Thanks to a grant from the Elton John AIDS Foundation (EJAF), a number of Point Scholars have the wonderful opportunity to intern with organizations that are directly impacting the daily lives of those at risk for, or living with HIV/AIDS. Wells Fargo Point Scholar Marcus Lee tells us about his experience working with Atlanta’s Evolution Project:
As part of my internship made possible by EJAF, I participated in an ethical leadership webinar facilitated by Bidisha Banerjee, Program and Curriculum Director of the Dalai Lama Fellows program. The theme of the webinar was “Collaborating Across Differences,” with particular emphases on leadership style and conflict resolution.
Bidisha lead us through a number of exercises that inspired us to think more intentionally about teamwork, conflict, confrontation and the impetus to confront. We discussed love and hate as different intuitive spaces, teased out the potential differences between teamwork and collaboration, exchanged self check-in methods, and parsed through the consequences of different leadership styles. In the end, we left each other with a powerful, yet simple message about leadership, ethics, and considering difference: trust yourself, and humble your ears.
Given that HIV disproportionately affects multiply marginalized communities, being intentional about collaborating across difference is especially important in prevention work. Through EJAF, I have been afforded the opportunity to work with the Evolution Project, a drop-in community center for young Black gay and bisexual men, and trans* individuals. There, I’m working to increase the flow of young Black gay and bisexual men who access the center and its resources. I chose to work with Evolution because of its multifaceted approach to HIV prevention—its staff understands transmission as a behavioral, social and political issue. This dynamic approach is both important for me as a Black gay man and informative for me as an aspiring scholar of Black/Queer histories and social movements.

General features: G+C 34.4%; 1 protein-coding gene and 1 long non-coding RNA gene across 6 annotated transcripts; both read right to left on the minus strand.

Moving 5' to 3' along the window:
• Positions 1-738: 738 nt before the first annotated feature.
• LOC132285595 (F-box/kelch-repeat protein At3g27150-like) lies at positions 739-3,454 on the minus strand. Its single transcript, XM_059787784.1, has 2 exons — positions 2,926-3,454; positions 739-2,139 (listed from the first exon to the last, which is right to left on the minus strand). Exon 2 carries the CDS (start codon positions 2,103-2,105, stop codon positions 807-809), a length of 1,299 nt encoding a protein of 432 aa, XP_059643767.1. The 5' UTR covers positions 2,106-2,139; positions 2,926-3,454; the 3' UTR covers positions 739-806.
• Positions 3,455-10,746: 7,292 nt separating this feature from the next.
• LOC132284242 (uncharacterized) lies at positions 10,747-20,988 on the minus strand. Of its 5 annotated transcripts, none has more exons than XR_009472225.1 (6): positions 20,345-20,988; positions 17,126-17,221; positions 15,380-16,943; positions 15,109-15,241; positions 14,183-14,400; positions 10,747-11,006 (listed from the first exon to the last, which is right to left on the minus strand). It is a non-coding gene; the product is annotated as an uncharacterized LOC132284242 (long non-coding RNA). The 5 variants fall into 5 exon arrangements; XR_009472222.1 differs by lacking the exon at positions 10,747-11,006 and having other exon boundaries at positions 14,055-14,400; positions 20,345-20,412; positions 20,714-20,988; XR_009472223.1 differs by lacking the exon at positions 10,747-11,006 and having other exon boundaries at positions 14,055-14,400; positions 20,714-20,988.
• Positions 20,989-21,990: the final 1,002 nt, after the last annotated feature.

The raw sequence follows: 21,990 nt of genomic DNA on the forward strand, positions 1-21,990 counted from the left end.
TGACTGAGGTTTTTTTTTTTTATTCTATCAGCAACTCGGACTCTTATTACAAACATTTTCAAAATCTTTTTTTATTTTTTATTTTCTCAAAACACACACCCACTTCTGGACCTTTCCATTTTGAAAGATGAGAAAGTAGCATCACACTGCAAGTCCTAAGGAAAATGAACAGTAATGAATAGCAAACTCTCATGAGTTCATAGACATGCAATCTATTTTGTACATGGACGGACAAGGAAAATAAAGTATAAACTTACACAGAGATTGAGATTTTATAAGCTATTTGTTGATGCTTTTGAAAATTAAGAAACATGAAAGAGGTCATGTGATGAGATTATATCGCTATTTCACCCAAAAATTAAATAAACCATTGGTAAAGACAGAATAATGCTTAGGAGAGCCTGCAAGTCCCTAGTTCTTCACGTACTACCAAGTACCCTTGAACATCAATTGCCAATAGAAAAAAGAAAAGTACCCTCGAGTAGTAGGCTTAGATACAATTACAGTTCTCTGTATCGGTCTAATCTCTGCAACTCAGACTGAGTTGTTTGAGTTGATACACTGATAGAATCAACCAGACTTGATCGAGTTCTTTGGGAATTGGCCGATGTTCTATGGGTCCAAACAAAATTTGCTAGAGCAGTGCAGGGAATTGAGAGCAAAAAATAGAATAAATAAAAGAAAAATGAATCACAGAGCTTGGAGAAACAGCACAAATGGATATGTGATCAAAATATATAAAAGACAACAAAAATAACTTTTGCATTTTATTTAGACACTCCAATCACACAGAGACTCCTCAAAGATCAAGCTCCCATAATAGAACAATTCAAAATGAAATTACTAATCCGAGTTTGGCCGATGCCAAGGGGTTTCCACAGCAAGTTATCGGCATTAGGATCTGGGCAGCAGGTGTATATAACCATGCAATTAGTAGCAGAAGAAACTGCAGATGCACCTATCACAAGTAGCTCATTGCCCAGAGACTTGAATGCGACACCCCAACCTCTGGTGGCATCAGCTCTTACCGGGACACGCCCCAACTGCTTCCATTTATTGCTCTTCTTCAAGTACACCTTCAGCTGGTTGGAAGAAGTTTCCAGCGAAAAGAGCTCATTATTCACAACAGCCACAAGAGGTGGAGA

Although it would seem as if most of the people in the center share common identities (e.g. Black and/or gay, bisexual and/or queer and/or genderqueer/trans*), understanding and intentionally responding to our differences is critical. For example, recent public health research has elucidated class status as a major factor determining one’s vulnerability to HIV; class affects the quality of one’s health care, the security of one’s housing, one’s level of education, one’s ability or inability to access essential drugs, like Pre-exposure Prophylaxis (PreP) and Highly Active Antiretroviral Therapy (HAART), etc. Since the Evolution Project is home to Black/Queer people of all classes, I aim to use the tools I developed during the webinar to collaborate more effectively across class differences.
In short, I’m excited to be adding to the great work that the staff at the Evolution Project is doing—their commitment to Black/Queer people and HIV prevention is beautiful and inspiring. Through working with them, I hope to gain a clearer contextual understanding of the structural issues that facilitate transmission. I’m appreciative of EJAF for the opportunity, and of Bidisha and the Dalai Lama Fellows for reminding me to be self-aware. I look forward to implementing the strategies we developed!
|This post was written by Wells Fargo Point Scholar Marcus Lee|
|Marcus Lee is a member of the Class of 2015 of Morehouse College, a Mellon Mays Research Fellow, and a member of a variety of community organizations and initiatives oriented toward racial justice, gender equity, and sexual liberation. His academic research interests include Black Gay AIDS activism in the ‘80s and LGBTQ grassroots organizing in the U.S. South; and—with those foci—he hopes to one day obtain a Ph.D. and go on to teach at a small, intimate college.
Learn more about Marcus here.